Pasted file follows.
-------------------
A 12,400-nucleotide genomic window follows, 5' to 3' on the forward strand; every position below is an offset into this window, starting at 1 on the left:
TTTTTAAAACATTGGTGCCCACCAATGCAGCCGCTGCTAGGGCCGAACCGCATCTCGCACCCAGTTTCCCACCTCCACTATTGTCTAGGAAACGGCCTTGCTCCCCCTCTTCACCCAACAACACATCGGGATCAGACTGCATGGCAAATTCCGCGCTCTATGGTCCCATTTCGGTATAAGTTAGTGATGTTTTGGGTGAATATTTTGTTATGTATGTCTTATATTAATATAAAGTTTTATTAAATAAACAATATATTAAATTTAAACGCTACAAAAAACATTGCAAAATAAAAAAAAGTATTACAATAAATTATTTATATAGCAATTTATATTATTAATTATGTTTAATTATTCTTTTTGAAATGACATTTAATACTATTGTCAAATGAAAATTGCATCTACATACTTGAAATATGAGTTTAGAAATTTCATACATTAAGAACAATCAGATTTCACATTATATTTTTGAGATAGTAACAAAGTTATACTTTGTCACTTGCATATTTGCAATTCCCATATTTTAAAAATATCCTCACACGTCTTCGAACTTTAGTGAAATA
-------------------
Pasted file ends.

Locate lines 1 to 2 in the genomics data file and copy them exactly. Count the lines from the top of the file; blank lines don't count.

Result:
A 12,400-nucleotide genomic window follows, 5' to 3' on the forward strand; every position below is an offset into this window, starting at 1 on the left:
TTTTTAAAACATTGGTGCCCACCAATGCAGCCGCTGCTAGGGCCGAACCGCATCTCGCACCCAGTTTCCCACCTCCACTATTGTCTAGGAAACGGCCTTGCTCCCCCTCTTCACCCAACAACACATCGGGATCAGACTGCATGGCAAATTCCGCGCTCTATGGTCCCATTTCGGTATAAGTTAGTGATGTTTTGGGTGAATATTTTGTTATGTATGTCTTATATTAATATAAAGTTTTATTAAATAAACAATATATTAAATTTAAACGCTACAAAAAACATTGCAAAATAAAAAAAAGTATTACAATAAATTATTTATATAGCAATTTATATTATTAATTATGTTTAATTATTCTTTTTGAAATGACATTTAATACTATTGTCAAATGAAAATTGCATCTACATACTTGAAATATGAGTTTAGAAATTTCATACATTAAGAACAATCAGATTTCACATTATATTTTTGAGATAGTAACAAAGTTATACTTTGTCACTTGCATATTTGCAATTCCCATATTTTAAAAATATCCTCACACGTCTTCGAACTTTAGTGAAATA